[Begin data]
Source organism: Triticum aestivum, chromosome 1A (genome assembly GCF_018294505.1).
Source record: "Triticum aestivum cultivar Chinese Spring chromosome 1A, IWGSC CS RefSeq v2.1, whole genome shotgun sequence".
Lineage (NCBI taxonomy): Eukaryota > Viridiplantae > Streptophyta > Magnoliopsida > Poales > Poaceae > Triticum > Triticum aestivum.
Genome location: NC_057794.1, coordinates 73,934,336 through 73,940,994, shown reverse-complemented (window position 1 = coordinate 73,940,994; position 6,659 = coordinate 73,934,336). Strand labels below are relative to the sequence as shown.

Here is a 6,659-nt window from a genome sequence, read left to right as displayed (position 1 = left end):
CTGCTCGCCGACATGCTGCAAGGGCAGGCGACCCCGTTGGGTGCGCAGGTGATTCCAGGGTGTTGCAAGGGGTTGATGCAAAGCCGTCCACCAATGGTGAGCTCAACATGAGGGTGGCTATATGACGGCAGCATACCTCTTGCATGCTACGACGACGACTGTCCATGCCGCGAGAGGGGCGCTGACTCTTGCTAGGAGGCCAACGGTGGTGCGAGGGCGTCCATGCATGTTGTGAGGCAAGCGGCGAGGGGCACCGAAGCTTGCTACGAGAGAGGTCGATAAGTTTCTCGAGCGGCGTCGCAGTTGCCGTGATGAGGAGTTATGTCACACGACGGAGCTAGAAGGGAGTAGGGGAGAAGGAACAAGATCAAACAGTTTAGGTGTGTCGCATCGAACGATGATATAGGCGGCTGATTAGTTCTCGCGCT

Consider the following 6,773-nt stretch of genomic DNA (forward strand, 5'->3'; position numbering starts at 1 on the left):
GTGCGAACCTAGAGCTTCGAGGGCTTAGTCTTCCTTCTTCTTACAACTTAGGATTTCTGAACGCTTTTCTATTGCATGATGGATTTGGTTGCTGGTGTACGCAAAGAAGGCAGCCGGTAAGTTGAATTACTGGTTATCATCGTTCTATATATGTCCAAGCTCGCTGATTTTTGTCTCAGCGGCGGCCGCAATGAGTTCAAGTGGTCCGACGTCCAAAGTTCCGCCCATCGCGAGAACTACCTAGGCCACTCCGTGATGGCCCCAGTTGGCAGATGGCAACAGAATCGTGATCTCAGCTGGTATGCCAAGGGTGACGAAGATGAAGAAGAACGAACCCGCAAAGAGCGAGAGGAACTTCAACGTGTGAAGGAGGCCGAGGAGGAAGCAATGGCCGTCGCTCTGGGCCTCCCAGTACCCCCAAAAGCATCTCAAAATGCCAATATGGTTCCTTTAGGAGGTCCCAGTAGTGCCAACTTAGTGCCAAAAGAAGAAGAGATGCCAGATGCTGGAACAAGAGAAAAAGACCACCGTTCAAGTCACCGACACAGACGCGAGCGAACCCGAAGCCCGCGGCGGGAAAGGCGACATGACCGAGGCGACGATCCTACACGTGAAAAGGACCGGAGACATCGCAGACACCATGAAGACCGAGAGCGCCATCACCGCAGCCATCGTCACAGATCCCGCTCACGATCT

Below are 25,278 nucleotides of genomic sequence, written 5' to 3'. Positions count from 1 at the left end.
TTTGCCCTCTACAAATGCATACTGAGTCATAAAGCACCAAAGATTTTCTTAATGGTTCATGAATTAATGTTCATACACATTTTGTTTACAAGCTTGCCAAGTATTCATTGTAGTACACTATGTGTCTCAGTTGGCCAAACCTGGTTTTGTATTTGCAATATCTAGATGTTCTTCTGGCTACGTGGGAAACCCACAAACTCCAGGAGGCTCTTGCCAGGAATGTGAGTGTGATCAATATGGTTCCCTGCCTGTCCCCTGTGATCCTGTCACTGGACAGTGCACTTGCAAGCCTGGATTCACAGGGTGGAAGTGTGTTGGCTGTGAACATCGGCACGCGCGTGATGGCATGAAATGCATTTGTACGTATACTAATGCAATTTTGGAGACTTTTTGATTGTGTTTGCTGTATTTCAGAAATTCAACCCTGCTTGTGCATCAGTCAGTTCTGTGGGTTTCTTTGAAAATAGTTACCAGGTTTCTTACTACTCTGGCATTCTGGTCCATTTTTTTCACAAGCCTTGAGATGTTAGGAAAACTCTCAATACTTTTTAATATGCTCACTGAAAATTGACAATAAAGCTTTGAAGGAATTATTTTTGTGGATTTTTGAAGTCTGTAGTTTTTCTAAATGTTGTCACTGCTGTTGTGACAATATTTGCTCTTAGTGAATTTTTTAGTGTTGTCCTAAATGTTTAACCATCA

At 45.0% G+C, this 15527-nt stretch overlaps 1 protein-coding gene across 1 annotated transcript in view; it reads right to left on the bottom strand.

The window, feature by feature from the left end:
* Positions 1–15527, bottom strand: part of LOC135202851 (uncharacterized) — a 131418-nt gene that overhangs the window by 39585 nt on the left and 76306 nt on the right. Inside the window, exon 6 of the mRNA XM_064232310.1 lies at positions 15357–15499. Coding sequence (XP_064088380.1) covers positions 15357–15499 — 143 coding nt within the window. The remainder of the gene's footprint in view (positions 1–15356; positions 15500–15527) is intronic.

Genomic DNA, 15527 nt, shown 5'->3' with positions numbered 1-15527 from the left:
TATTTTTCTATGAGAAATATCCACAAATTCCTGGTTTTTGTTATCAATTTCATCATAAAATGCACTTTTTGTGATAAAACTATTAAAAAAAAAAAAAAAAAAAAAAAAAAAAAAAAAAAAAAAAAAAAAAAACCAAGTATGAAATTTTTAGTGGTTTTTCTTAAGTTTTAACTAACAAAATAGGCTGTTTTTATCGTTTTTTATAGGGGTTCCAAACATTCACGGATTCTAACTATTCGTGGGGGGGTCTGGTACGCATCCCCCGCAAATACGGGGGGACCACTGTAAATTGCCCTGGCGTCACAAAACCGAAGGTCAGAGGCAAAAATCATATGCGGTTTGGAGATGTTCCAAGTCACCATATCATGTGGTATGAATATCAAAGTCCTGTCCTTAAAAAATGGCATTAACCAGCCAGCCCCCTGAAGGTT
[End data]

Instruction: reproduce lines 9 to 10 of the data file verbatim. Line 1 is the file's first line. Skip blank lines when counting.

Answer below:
Below are 25,278 nucleotides of genomic sequence, written 5' to 3'. Positions count from 1 at the left end.
TTTGCCCTCTACAAATGCATACTGAGTCATAAAGCACCAAAGATTTTCTTAATGGTTCATGAATTAATGTTCATACACATTTTGTTTACAAGCTTGCCAAGTATTCATTGTAGTACACTATGTGTCTCAGTTGGCCAAACCTGGTTTTGTATTTGCAATATCTAGATGTTCTTCTGGCTACGTGGGAAACCCACAAACTCCAGGAGGCTCTTGCCAGGAATGTGAGTGTGATCAATATGGTTCCCTGCCTGTCCCCTGTGATCCTGTCACTGGACAGTGCACTTGCAAGCCTGGATTCACAGGGTGGAAGTGTGTTGGCTGTGAACATCGGCACGCGCGTGATGGCATGAAATGCATTTGTACGTATACTAATGCAATTTTGGAGACTTTTTGATTGTGTTTGCTGTATTTCAGAAATTCAACCCTGCTTGTGCATCAGTCAGTTCTGTGGGTTTCTTTGAAAATAGTTACCAGGTTTCTTACTACTCTGGCATTCTGGTCCATTTTTTTCACAAGCCTTGAGATGTTAGGAAAACTCTCAATACTTTTTAATATGCTCACTGAAAATTGACAATAAAGCTTTGAAGGAATTATTTTTGTGGATTTTTGAAGTCTGTAGTTTTTCTAAATGTTGTCACTGCTGTTGTGACAATATTTGCTCTTAGTGAATTTTTTAGTGTTGTCCTAAATGTTTAACCATCA